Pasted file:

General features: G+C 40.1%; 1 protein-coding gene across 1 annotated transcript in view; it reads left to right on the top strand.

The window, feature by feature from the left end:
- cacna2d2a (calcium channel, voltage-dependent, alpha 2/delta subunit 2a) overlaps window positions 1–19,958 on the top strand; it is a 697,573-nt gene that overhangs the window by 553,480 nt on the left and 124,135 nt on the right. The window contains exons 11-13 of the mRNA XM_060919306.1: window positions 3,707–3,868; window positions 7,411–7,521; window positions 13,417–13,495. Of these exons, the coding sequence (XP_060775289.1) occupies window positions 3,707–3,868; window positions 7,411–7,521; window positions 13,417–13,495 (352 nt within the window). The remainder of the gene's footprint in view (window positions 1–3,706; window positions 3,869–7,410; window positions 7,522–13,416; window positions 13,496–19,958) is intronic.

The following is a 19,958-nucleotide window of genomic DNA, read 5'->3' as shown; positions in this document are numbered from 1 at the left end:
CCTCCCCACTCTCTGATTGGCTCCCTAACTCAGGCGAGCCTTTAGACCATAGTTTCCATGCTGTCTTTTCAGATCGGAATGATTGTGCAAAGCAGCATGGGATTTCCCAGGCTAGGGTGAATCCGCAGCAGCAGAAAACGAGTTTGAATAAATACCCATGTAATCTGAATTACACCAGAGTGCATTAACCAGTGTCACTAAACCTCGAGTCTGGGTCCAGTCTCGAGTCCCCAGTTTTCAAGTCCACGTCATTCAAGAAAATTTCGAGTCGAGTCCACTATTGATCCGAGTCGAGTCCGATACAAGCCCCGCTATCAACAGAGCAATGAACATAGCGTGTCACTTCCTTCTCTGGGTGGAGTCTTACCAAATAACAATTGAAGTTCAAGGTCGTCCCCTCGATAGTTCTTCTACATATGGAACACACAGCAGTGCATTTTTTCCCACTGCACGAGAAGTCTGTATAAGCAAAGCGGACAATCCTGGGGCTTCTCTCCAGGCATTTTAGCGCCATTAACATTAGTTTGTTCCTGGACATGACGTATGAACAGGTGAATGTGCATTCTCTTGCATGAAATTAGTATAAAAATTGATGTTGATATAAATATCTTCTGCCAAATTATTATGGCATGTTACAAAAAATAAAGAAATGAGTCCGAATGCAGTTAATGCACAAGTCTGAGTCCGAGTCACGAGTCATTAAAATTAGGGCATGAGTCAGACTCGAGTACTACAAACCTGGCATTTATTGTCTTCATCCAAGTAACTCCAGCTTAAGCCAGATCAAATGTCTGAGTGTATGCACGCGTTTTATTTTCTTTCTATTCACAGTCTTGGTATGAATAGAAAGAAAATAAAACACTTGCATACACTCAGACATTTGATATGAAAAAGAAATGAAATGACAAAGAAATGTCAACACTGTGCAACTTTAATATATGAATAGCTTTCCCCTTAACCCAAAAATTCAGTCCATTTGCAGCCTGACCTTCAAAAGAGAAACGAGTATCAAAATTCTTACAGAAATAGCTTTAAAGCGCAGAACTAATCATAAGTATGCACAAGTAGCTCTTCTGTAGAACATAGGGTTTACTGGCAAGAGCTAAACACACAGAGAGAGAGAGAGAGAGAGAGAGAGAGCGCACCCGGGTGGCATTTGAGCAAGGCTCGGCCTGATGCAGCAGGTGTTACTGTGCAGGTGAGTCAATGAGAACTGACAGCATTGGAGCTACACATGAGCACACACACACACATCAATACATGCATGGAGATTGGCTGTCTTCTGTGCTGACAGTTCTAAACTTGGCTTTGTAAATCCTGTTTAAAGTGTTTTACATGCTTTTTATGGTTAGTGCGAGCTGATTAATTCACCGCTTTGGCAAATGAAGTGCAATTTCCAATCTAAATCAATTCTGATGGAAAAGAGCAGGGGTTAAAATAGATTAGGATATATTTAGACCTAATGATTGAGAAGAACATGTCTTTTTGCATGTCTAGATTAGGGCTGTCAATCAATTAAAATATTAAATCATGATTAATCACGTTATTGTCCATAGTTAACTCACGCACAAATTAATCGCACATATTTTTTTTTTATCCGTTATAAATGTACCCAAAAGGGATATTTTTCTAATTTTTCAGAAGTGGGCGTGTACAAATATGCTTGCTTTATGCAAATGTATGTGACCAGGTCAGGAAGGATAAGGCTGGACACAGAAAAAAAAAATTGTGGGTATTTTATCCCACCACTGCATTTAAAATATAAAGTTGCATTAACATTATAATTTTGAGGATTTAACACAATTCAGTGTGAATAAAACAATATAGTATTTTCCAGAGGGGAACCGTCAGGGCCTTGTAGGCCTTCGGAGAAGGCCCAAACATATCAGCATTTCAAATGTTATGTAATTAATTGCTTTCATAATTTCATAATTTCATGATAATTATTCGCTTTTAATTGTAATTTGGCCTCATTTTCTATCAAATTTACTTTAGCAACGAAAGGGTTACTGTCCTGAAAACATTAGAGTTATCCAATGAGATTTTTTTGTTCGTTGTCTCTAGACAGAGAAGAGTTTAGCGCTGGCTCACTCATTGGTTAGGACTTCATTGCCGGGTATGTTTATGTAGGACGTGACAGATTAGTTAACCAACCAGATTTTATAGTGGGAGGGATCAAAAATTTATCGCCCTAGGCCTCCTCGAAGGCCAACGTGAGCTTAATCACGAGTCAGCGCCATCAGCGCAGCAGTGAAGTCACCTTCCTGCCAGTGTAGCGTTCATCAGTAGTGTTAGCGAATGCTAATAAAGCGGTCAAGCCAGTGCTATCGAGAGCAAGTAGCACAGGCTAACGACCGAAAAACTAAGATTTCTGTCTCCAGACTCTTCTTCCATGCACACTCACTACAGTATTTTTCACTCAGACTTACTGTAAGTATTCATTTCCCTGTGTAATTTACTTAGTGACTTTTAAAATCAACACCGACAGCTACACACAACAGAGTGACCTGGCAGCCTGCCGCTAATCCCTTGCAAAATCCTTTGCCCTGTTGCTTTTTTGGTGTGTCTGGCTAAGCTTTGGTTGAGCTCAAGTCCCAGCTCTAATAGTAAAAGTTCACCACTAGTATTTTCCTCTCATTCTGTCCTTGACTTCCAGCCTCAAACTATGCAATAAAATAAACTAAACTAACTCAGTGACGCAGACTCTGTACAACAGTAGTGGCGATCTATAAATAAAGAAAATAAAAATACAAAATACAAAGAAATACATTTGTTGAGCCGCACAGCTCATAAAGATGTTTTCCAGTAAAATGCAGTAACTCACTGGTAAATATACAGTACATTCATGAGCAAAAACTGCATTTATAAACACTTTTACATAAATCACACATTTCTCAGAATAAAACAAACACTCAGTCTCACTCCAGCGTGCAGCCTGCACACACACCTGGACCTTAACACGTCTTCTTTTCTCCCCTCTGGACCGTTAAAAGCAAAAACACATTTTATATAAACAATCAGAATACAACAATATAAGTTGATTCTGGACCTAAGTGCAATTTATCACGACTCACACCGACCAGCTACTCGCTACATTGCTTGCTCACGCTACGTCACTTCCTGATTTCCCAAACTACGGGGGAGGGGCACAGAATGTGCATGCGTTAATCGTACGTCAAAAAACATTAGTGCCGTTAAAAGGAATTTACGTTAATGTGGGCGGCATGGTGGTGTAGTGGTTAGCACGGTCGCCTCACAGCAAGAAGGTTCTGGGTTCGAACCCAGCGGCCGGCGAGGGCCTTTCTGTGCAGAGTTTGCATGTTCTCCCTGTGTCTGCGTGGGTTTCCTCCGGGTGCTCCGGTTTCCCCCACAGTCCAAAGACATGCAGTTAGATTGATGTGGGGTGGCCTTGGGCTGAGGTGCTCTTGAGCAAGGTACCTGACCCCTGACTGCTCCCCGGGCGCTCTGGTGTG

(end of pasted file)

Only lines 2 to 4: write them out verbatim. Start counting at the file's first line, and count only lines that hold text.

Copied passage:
The window, feature by feature from the left end:
- cacna2d2a (calcium channel, voltage-dependent, alpha 2/delta subunit 2a) overlaps window positions 1–19,958 on the top strand; it is a 697,573-nt gene that overhangs the window by 553,480 nt on the left and 124,135 nt on the right. The window contains exons 11-13 of the mRNA XM_060919306.1: window positions 3,707–3,868; window positions 7,411–7,521; window positions 13,417–13,495. Of these exons, the coding sequence (XP_060775289.1) occupies window positions 3,707–3,868; window positions 7,411–7,521; window positions 13,417–13,495 (352 nt within the window). The remainder of the gene's footprint in view (window positions 1–3,706; window positions 3,869–7,410; window positions 7,522–13,416; window positions 13,496–19,958) is intronic.

The following is a 19,958-nucleotide window of genomic DNA, read 5'->3' as shown; positions in this document are numbered from 1 at the left end: